Updates of Laws and Regulations Concerning the Taiwan Space Agency (Taiwan)

March 2023

Luke Hung and Albert Yen

Following the promulgation and implementation of the Space Development Act and its four sub-laws, namely the Regulation for Registration of Launch Vehicle and Space Craft, the Regulations for Launch Permit for Launch Vehicle and Handling of Space Accidents, the Regulations for Selection of the Land, Establishment, Operation, Management, and Compensation and Rewards for Launch Center, and Regulations for Provision and Compensation for Information Obtained by Private Sector with Spacecraft on January 20, 2022, the Act for the Establishment of the Taiwan Space Agency (hereinafter, the “Establishment Act“) was also promulgated in the same year and came into effect on January 1 of this year (2023).

In order to comply with the implementation of the Establishment Act, the National Science and Technology Council (hereinafter, the “NSTC“), which is the supervisory authority of the Taiwan Space Agency, has also formulated sub-laws such as the Regulations for the Appointment, Dismissal, and Supplementary Appointment of the Chairman, Directors, and Supervisors of the Taiwan Space Agency, the Guidelines for Handling Conflict-of-interest Violation by the Chairman, Directors, Supervisors, and People Holding Equivalent Positions of the Taiwan Space Agency, the Regulations for Performance Evaluation of the Taiwan Space Agency, and the Regulations for the Management, Use, and Profit Earning of the Public Property of the Taiwan Space Agency, which were promulgated and implemented on December 30, 2022.

After the implementation of the Establishment Act, the former National Space Organization, which was affiliated with the National Applied Research Laboratories, was restructured into the Taiwan Space Agency (hereinafter, the “TASA“).  The restructured TASA has significantly expanded its budget and staffing, and is responsible for formulating and implementing the national space program, promoting international cooperation and exchanges in space technology, promoting the space industry, upgrading and facilitating technologies, and other important policy objectives.

It is worth mentioning that when the Establishment Act was passed during the third reading by the Legislative Yuan on April 19, 2022, it was believed that although the restructured TASA had more flexibility in its operations, still related procurement could lead to corruption.  Therefore, an incidental resolution was adopted, requiring the TASA to draft and submit regulations on the implementation of the procurement operations to the NSTC for approval within three months following the implementation of the Establishment Act. The NSTC has approved the Regulations on the Implementation of the Procurement Operations of the Taiwan Space Agency (hereinafter, the “Regulations“) on March 10 this year, which has been announced by the TASA on its official website[1].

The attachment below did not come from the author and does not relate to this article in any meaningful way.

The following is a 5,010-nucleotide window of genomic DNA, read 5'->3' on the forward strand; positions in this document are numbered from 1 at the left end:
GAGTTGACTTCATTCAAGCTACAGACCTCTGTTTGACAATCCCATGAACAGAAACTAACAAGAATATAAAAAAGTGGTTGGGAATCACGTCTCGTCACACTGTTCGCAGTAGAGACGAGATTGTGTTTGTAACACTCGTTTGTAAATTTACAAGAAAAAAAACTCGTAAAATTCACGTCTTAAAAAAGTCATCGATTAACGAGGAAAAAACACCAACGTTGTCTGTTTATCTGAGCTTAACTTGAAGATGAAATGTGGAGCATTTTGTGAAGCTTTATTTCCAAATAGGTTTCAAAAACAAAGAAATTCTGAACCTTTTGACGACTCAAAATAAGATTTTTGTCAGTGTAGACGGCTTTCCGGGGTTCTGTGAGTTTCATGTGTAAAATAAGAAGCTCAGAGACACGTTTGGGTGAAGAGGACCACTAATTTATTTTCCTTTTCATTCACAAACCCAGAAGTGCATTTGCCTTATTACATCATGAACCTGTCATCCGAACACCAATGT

The Regulations provide the TASA with considerable flexibility in procurement operations.  For example, Article 5, Paragraph 3, Subparagraph 5 of the Regulations provides that in cases where “additional procurement or contract modification is necessary due to unforeseeable circumstances within the scope of the original tender, and a separate tender would result in significant inconvenience or technical or economic difficulties and cannot achieve the objectives of the contract if not handled by the original supplier,” the TASA may conduct restricted tendering without the limitation of “not exceeding 50% of the original main contract amount” as required by the Government Procurement Act.  Subparagraph 9 of the same article further stipulates that the TASA’s director or his authorized personnel may approve the “other special circumstances where restricted tendering may be conducted,” without the need to seek separate approval by the supervisory authority.

The Regulations include quite a few provisions that suppliers interested in participating in procurement activities of the TASA should pay close attention to.  For example, Article 12 of the Regulations allow the TASA to negotiate with suppliers on procurement specifications or requirements before bidding, on the contents of proposals during the evaluation phase, and on the terms of performance after awarding and before signing a contract, as long as this does not affect the overall efficiency and all suppliers are treated equally with written records prepared.  Another example is Article 16, Paragraph 2, Subparagraph 1 of the Regulations, which stipulate that if a supplier wishes to raise an objection concerning a dispute over the bidding, evaluation, or awarding for scientific research procurement, the supplier is required to file a written objection within 10 days following the occurrence or knowledge of the incident.  An objection raised beyond the period will not be accepted.

[1] https://www.tasa.org.tw/sseo/Tender/Up_File/國家太空中心採購作業實施規章_202303.pdf

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